Mississippi River Ports are a vital part of the region’s agricultural industry
By Mark H. Stowers
The Mississippi River remains an efficient and valuable means of transporting goods. The agricultural products and the huge agribusiness industry that has developed in the basin produce 92 percent of the nation’s agricultural exports, seventy-eight percent of the world’s exports in feed grains and soybeans along with most of the livestock and hogs produced nationally. Sixty percent of all grain exported from the U.S. is shipped on the Mississippi River through the Port of New Orleans and the Port of South Louisiana.
The Army Corps of Engineers keeps busy helping to maintain ports along the Mississippi River. To move goods up and down the Mississippi, the Corps maintains a nine-foot shipping channel from Baton Rouge to Minneapolis. From Baton Rouge past New Orleans to Head of Passes, a 45-foot channel is maintained to allow ocean-going vessels access to ports between New Orleans and Baton Rouge.
Mississippi Delta farmers have kept the ports in the region busy with grain from this year’s harvest. There’s much more still in storage on farms and waiting for positive commodity price changes to bring it the ports for shipping. The ports have experienced both low and high water and like the rest of the business world has had to find ways to deal with the pandemic and its hurdles.
The Port of Rosedale in Bolivar County offers road and rail access from Highway 1 and Highway 8 and a proposed I-69 roadway will one day include a new Mississippi River Bridge crossing. The railway access is in the planning stage to reinstate more than thirty-two miles of railway from Greenville and also a connection to Greenwood. There are two bulk docks with conveyors to load and unload and one general cargo dock. Services there include barge loading and unloading, dry bulk transloading as well as barge staging and towing and fleeting. There is also warehouse, open-air storage, boat repairs and truck scales on site. Robert Maxwell serves as the Port Director and has seen a busy season this year.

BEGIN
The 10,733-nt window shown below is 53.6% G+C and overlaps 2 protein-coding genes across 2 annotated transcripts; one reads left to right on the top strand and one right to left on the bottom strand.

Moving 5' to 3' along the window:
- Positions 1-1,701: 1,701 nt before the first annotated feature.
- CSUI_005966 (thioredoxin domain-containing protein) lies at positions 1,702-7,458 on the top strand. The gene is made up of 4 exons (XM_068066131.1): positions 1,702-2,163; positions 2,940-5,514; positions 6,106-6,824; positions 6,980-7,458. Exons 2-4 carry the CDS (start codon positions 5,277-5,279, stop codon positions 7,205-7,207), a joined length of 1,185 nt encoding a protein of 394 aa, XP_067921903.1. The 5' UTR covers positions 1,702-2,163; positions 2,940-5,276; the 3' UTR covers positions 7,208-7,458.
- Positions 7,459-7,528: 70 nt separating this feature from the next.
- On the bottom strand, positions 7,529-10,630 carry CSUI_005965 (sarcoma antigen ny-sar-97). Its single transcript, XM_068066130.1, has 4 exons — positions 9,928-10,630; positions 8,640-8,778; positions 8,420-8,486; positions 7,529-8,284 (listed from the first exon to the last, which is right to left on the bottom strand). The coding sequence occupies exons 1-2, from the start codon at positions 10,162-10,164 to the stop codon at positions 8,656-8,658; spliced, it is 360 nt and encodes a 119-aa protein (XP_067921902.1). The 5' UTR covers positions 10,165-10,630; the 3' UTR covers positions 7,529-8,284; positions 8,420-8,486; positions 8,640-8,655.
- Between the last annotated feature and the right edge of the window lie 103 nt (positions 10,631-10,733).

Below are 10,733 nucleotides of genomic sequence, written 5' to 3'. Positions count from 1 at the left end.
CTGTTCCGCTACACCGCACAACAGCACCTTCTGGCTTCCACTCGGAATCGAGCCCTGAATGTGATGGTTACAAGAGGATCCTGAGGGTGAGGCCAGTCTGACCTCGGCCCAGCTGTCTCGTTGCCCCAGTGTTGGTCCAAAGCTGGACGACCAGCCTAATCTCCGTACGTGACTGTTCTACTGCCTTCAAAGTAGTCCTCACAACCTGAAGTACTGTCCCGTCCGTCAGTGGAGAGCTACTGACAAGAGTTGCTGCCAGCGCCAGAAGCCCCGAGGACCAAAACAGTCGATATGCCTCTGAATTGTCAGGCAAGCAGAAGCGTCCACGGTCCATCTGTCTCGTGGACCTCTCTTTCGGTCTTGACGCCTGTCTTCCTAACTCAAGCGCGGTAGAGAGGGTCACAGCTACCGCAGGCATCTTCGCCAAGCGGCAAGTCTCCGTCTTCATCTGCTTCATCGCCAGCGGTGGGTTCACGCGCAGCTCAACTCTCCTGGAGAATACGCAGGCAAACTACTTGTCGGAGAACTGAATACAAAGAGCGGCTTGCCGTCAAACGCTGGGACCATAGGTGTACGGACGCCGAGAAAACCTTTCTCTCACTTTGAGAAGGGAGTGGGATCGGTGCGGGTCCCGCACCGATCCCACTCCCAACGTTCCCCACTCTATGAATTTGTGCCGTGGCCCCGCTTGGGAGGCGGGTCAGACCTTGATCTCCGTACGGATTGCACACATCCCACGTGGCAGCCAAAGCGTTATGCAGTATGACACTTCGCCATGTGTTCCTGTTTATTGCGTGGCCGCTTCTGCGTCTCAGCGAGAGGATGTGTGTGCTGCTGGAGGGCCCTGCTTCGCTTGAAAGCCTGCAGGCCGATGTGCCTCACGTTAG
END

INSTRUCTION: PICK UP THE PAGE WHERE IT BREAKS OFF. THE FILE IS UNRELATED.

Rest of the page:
“We are still in the midst of our loading and plan to be busy for hopefully several more months,” says Maxwell. “Rice production seems to be up significantly from the past few years. Soybean harvest was particularly fast and hectic but it seemed to be a good year for the farmers and the elevators. That being said this has been a good to better than average year.”
Maxwell didn’t have any specific numbers as “we still have quite a bit to continue loading hopefully.”
From his vantage point, the Port of Rosedale has not suffered much from COVID-19 problems. And, the port worked its way through the varying water heights.
“No, not in any noticeable way. Low water was a concern for a bit but we luckily got some extra water and it seems to be staying at a much more manageable level for now,” says Maxwell.